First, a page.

Now that we've put the arm in an ideal space to throw, we need to make sure that our mechanics are going to further support, rather than inhibit, the arm for our throwing program. Though some players may be resistant to changing mechanics, all players must learn that some mechanical adjustments may be essential to avoiding injuries and providing long term health. Without sound and consistent throwing mechanics, a player can significantly limit the amount of strength, endurance and accuracy that can otherwise be greatly improved. (Note: throwing mechanics may be slightly different for position players rather than pitchers when long tossing.) Notes:
Maximizes arm health, efficiency (injury prevention) Provides support for the shoulder/elbow Creates consistency (accuracy) Arm should be loose and relaxed
Getting to Know Your Arm, The Stretching Out PhaseThe first key to conditioning your arm is learning how to build your base at the right pace. Because it will take you four to six weeks to establish a solid base (possibly twice that long if you've never been on a long toss program) you must learn how to "listen" to your arm. One of the most important things you can do as a player is know your arm. Long tossing will give you this opportunity because you have to follow the pace of your arm, rather than throw just for the sake of throwing. For example, I will often give players three major check points:
As the arm begins to develop endurance it will not only want to throw more often but it will want to throw for more distance. The stretching phase of throwing will commonly go from, per se, 150 feet to 250 feet in a few weeks time. Again, everyone is different and some players may take several weeks to stretch out to 250 feet or more. Either way, the length and distance will come in time as long as smart and consistent throwing is maintained. Also, it should be noted that when a player goes beyond 150 feet, he should use his legs to "crow hop." This will help take pressure off the arm. The stretching out phase of the long toss is critical for a number of reasons:
Where stretching out the arm creates warmth, length and extension. The pull down phase helps to generate arm speed, arm strength, lower release point and acceleration or "finish" through the release point. Because the muscles have been lengthened, the arm loosened, there is more space and freedom for the arm to generate a quicker response. As the arm opens up there is more "freedom" in the arm to maximize a natural whip. In effect, pulling down is not a grinding action because the arm has length in it. The pulling down phase becomes an acceleration through a stretch. Arm strength becomes a by-product of pulling down because the additional distance provides the arm with an opportunity to generate more arm speed on longer, looser and well conditioned muscles. The amount of throws during the pull down phase will vary but a rule of thumb is to come in 10 feet at a time with each throw. That equates to about 19 throws from 250 feet. Once you get to about 60 or 70 feet, you are free to pull down as long as the arm "welcomes" the sensation. For some players this may last for several minutes after the base has been established. Naturally, you can take a few minutes to warm down once you are satisfied with the amount of pull downs. After peaking out through your stretch, you will come back toward your throwing partner in a very methodical manner. This is to maximize the length that you have created in your arm (that will eventually lead to arm speed). As you come in you will notice that it will take a great deal of concentration to pull through your stretch without decelerating your arm. If you decelerate or ease up on your throw you will have missed an opportunity to increase your arm speed and enhance arm strength. In order to pull down correctly you must learn to accelerate through your release point by taking your maximum effort throw (i.e. 300 feet) into each throw on the way back in toward your throwing partner. For example, each throw on the way in is still a "300 foot throw," the difference is that the length of your throw is happening at a shorter and shorter distance. Though you will be throwing the ball a lot harder, if done correctly, you will be throwing through a stretch without any additional effort. For this to happen correctly you must stay relaxed over your balance point, have great downward extension through your release point, and stay mechanically sound or you will launch the ball over your partners head.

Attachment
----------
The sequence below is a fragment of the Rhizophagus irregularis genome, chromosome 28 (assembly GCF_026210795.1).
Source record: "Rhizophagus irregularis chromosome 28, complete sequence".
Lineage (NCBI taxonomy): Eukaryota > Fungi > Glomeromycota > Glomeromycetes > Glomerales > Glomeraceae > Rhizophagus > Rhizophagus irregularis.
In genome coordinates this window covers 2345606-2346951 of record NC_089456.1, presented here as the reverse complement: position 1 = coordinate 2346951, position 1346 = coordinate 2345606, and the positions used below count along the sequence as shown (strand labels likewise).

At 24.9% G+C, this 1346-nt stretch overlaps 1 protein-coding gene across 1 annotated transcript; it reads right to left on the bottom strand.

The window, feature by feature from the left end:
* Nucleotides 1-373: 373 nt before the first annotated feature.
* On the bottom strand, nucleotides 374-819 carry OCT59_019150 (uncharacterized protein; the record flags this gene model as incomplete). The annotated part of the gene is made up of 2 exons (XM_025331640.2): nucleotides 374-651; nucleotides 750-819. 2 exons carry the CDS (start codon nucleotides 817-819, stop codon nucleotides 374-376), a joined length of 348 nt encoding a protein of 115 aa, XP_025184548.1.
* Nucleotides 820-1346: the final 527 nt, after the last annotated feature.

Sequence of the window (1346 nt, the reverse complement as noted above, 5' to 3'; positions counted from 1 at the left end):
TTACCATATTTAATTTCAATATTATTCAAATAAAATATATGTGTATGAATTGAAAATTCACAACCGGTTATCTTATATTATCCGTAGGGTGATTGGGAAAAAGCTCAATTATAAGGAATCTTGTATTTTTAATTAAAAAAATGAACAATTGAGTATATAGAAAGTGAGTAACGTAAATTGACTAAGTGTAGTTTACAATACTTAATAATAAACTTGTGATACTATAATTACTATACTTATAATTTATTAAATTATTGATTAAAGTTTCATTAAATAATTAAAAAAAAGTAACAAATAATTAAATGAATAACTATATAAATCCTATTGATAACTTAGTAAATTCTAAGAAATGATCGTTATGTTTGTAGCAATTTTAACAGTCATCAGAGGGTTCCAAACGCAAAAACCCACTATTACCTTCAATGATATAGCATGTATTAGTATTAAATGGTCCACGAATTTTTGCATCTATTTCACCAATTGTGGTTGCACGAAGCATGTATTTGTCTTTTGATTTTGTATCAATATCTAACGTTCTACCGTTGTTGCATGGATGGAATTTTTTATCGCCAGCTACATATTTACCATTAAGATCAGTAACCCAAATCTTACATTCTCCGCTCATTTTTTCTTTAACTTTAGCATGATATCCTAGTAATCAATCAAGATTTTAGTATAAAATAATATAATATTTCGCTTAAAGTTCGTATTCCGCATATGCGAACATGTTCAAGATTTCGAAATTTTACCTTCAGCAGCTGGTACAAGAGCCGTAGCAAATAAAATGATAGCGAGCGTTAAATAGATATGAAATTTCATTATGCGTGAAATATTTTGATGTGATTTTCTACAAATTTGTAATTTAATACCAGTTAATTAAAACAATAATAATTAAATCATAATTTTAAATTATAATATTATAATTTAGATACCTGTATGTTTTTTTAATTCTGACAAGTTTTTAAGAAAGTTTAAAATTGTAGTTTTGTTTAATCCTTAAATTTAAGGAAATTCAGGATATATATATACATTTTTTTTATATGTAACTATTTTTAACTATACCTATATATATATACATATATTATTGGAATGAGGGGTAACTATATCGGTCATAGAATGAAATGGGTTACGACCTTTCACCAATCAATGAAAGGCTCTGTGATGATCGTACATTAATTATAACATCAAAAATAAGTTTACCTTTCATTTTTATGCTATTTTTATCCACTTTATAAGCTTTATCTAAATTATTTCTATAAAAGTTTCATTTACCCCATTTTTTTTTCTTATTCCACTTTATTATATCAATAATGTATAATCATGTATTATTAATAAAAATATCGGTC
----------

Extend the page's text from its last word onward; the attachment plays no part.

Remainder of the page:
Long toss is a systematic throwing routine that is designed to provide the arm with maximum health, strength, endurance, accuracy, and recovery period. The key to a good throwing program is learning how to listen or "follow" your arm. Because your arm will eventually want to throw with more regularity you must learn how to build a base from which to work from. Post Throwing Conditioning
Conditioning is based predominately on arm care. If your throwing program completes your throwing for the day you should plan on running immediately after your last throw. If you plan on throwing a bullpen session or taking a pre-game than naturally it is not necessary to do your running until you are finished for the day. A light set of post-throwing arm circles and surgical tubing exercises (especially external rotation) may also be done. Running, arm circles and tubing exercises minimize swelling, promote better circulation and significantly improve recovery period.
Alan Jaeger is the founder of the Jaeger Baseball Academy in Woodland Hills, CA and has worked with several High School and College players, as well as over 70 professional players, including Major Leaguers Barry Zito, Randy Wolf, John Snyder, Mike Lieberthal, and Glendon Rusch. He holds a degree in psychological training from California State University at Northridge and his post-graduate studies include a certificate from the University of Edinburgh in Scotland. Develop a Strength Program That Fits Your Needs